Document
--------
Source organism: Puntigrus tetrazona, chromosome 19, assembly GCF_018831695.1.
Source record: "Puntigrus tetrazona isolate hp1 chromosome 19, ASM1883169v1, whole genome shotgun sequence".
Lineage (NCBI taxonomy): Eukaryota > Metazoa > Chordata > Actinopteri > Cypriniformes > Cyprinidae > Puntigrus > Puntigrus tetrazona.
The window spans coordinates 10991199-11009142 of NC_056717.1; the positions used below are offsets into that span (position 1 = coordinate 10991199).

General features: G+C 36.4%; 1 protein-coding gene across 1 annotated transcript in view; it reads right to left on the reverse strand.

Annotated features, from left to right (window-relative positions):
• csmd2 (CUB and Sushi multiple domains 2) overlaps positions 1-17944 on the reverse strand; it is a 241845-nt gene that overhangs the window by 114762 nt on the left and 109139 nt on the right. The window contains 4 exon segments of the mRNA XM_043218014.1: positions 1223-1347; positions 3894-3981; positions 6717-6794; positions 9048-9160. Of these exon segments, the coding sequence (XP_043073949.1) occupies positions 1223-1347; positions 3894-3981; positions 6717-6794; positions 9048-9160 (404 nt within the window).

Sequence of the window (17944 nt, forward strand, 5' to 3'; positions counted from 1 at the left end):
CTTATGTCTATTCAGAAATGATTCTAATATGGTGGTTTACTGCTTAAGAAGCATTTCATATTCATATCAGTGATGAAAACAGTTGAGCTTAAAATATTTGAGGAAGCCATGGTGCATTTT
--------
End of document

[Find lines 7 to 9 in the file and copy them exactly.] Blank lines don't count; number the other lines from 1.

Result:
• csmd2 (CUB and Sushi multiple domains 2) overlaps positions 1-17944 on the reverse strand; it is a 241845-nt gene that overhangs the window by 114762 nt on the left and 109139 nt on the right. The window contains 4 exon segments of the mRNA XM_043218014.1: positions 1223-1347; positions 3894-3981; positions 6717-6794; positions 9048-9160. Of these exon segments, the coding sequence (XP_043073949.1) occupies positions 1223-1347; positions 3894-3981; positions 6717-6794; positions 9048-9160 (404 nt within the window).

Sequence of the window (17944 nt, forward strand, 5' to 3'; positions counted from 1 at the left end):
CTTATGTCTATTCAGAAATGATTCTAATATGGTGGTTTACTGCTTAAGAAGCATTTCATATTCATATCAGTGATGAAAACAGTTGAGCTTAAAATATTTGAGGAAGCCATGGTGCATTTT